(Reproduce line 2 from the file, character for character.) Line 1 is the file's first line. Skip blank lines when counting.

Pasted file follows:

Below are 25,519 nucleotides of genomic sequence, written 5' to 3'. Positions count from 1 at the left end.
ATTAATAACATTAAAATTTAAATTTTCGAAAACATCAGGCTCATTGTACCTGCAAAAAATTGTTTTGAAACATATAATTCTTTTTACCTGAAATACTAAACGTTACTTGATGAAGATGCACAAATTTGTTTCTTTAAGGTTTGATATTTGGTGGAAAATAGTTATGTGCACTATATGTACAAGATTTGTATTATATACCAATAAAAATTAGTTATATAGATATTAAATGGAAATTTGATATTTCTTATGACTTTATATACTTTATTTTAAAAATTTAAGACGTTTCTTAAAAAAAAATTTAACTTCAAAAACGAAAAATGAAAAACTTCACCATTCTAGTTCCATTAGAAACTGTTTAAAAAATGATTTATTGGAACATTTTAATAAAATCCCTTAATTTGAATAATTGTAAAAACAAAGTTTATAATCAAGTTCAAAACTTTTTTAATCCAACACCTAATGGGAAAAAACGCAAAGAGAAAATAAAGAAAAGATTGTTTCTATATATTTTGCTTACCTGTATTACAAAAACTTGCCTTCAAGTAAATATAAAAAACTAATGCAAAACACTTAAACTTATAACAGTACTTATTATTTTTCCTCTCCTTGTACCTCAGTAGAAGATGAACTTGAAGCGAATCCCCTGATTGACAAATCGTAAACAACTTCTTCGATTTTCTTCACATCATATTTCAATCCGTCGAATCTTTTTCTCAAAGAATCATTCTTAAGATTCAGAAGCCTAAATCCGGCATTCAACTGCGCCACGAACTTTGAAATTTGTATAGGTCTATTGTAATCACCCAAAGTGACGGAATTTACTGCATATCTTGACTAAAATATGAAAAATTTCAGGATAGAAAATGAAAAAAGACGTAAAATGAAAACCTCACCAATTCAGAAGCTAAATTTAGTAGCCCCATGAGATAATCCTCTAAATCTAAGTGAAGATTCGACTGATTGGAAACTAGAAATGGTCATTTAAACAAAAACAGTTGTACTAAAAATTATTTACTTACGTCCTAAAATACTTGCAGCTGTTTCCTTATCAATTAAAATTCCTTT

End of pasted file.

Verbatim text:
ATTAATAACATTAAAATTTAAATTTTCGAAAACATCAGGCTCATTGTACCTGCAAAAAATTGTTTTGAAACATATAATTCTTTTTACCTGAAATACTAAACGTTACTTGATGAAGATGCACAAATTTGTTTCTTTAAGGTTTGATATTTGGTGGAAAATAGTTATGTGCACTATATGTACAAGATTTGTATTATATACCAATAAAAATTAGTTATATAGATATTAAATGGAAATTTGATATTTCTTATGACTTTATATACTTTATTTTAAAAATTTAAGACGTTTCTTAAAAAAAAATTTAACTTCAAAAACGAAAAATGAAAAACTTCACCATTCTAGTTCCATTAGAAACTGTTTAAAAAATGATTTATTGGAACATTTTAATAAAATCCCTTAATTTGAATAATTGTAAAAACAAAGTTTATAATCAAGTTCAAAACTTTTTTAATCCAACACCTAATGGGAAAAAACGCAAAGAGAAAATAAAGAAAAGATTGTTTCTATATATTTTGCTTACCTGTATTACAAAAACTTGCCTTCAAGTAAATATAAAAAACTAATGCAAAACACTTAAACTTATAACAGTACTTATTATTTTTCCTCTCCTTGTACCTCAGTAGAAGATGAACTTGAAGCGAATCCCCTGATTGACAAATCGTAAACAACTTCTTCGATTTTCTTCACATCATATTTCAATCCGTCGAATCTTTTTCTCAAAGAATCATTCTTAAGATTCAGAAGCCTAAATCCGGCATTCAACTGCGCCACGAACTTTGAAATTTGTATAGGTCTATTGTAATCACCCAAAGTGACGGAATTTACTGCATATCTTGACTAAAATATGAAAAATTTCAGGATAGAAAATGAAAAAAGACGTAAAATGAAAACCTCACCAATTCAGAAGCTAAATTTAGTAGCCCCATGAGATAATCCTCTAAATCTAAGTGAAGATTCGACTGATTGGAAACTAGAAATGGTCATTTAAACAAAAACAGTTGTACTAAAAATTATTTACTTACGTCCTAAAATACTTGCAGCTGTTTCCTTATCAATTAAAATTCCTTT